A trend among contact center outsourcers in North America is to find alternative delivery options. It is in this vein that new jurisdictions have presented to themselves in the US and Canada, many of which have not been part of the traditional BPO ecosystem. One such spot is the province of Saskatchewan, which seems to have fallen through the cracks in terms of outsourcing activity. Notwithstanding its relatively limited amount of existing third-party contact center deployments, Saskatchewan seems a logical expansion choice as the BPO fundamentals are right in many ways.
When thinking of Saskatchewan, a number of images come to mind. Wide-open prairies. Homegrown celebrities like Joni Mitchell or actor Kim Coates. The birthplace of single-payer Medicare in Canada. Even BPO analysts! But the province has not gained notoriety for a strong contact center services sector. This is curious, as it has a number of elements working in its favor. Consider that it provides prospective BPO investors with multiple urban centers in which the top four (Saskatoon, Regina, Moose Jaw and Prince Albert) comprise roughly half the province’s population of 1.1 million. So, the labor force is neatly spread out. The minimum wage in Saskatchewan is competitive with that of other Canadian provinces, and is in fact the lowest in Canada. For US support, this is even more compelling when factoring the current exchange rate.
Equally important for Saskatchewan is the quality of its labor force. Education is readily accessible, with accredited universities in Saskatoon and Regina, coupled with a network of skilled technical colleges throughout the province. This provides both front-line and management resources for a potentially large BPO industry, as well as opportunities for graduates that have historically had a propensity to move to other provinces in search of work.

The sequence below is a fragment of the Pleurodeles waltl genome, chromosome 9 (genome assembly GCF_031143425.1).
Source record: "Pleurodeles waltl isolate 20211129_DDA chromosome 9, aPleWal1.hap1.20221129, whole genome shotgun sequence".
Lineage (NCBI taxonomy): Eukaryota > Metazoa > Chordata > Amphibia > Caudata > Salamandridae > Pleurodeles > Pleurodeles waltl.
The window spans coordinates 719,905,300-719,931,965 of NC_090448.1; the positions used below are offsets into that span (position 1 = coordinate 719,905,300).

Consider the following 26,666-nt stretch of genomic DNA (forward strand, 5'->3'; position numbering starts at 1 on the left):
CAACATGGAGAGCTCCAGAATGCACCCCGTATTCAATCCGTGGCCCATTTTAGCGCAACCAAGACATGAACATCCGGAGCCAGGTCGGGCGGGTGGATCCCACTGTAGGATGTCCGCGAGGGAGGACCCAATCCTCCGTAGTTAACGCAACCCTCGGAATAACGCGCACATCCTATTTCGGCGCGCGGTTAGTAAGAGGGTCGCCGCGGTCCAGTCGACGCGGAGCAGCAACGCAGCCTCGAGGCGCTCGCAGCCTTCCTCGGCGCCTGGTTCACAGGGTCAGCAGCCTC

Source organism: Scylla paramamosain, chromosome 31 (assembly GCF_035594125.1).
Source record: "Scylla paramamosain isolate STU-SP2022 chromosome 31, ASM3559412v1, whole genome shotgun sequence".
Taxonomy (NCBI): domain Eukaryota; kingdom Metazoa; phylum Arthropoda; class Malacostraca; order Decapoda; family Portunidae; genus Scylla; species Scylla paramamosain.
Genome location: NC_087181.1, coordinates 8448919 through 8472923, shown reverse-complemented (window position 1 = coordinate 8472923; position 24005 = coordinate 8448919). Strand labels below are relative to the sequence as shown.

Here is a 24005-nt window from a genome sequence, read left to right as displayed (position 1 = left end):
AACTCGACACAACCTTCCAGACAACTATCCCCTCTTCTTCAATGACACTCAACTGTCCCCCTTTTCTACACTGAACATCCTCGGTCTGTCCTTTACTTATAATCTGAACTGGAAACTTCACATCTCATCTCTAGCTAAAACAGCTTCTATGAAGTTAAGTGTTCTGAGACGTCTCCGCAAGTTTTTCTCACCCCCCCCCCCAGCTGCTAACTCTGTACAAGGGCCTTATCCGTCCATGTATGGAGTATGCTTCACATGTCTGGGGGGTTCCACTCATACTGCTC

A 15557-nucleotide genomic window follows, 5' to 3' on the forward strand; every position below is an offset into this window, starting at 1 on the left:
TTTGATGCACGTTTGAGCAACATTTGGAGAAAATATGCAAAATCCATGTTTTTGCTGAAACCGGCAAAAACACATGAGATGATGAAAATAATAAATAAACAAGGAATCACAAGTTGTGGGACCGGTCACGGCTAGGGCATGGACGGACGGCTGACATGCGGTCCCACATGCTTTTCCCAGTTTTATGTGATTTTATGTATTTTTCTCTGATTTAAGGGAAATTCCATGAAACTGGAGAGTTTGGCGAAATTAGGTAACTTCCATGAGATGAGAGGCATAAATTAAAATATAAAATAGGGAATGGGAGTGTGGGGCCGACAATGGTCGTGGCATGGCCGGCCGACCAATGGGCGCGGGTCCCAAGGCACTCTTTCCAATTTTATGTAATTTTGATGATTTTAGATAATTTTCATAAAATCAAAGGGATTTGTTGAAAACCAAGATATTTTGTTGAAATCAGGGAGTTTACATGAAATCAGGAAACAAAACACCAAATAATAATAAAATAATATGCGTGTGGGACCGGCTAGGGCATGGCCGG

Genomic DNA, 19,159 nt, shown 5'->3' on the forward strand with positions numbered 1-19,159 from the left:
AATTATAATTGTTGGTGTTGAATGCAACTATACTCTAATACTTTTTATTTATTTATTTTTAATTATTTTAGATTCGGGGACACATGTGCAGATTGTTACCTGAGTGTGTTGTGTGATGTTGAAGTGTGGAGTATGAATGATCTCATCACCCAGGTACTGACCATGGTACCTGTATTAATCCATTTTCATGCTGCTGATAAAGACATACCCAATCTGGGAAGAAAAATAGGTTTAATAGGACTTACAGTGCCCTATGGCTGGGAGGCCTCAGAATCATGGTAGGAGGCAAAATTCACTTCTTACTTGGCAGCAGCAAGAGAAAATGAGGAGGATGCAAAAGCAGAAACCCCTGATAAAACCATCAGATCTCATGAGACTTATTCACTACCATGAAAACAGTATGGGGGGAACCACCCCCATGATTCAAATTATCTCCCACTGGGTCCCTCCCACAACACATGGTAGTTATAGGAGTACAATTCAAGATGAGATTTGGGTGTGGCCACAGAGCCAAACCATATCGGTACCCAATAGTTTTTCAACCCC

But, what is possibly the biggest competitive driver for Saskatchewan is in fact its current lack of BPO activity. Any outsourcer looking to get in on the ground-floor of a market that has not developed a large third-party services space will likely find significant opportunities to grow with first-mover advantages. That said, there are potential challenges that also need to be considered in a Saskatchewan outsourcing strategy.
One concern is inter-vertical competition. Due to growth over the past two decades, the economy of Saskatchewan has diversified significantly. This has pulled a large number of the workforce toward other sectors (including tourism, energy and financial services), which would otherwise be targets for contact center roles. Equally, In the capital of Regina and Prince Albert, contact centers could also have to bid against a sizable government presence when recruiting talent. Further, sourcing agents skilled in French for pan-Canadian campaigns will be difficult, as the bilingual demographic is both limited and in-demand from both the public sector and education. Finally, accessibility is something to be considered. Saskatchewan’s major cities both have airports, with connections to a number of metropolises within Canada, but direct air links to the US are minimal.
Still, the raw potential of Saskatchewan for outsourcing services cannot be ignored. Especially among providers looking for new locations in North America, it should at least be explored. The ability to source quality labor across multiple cities is a clear advantage, as is the pro-business culture of the province. Neighboring province Manitoba has been able to do much to develop a BPO space with roughly the same demographic and population size. With fewer options available for delivery in Canada, Saskatchewan can no longer be ignored.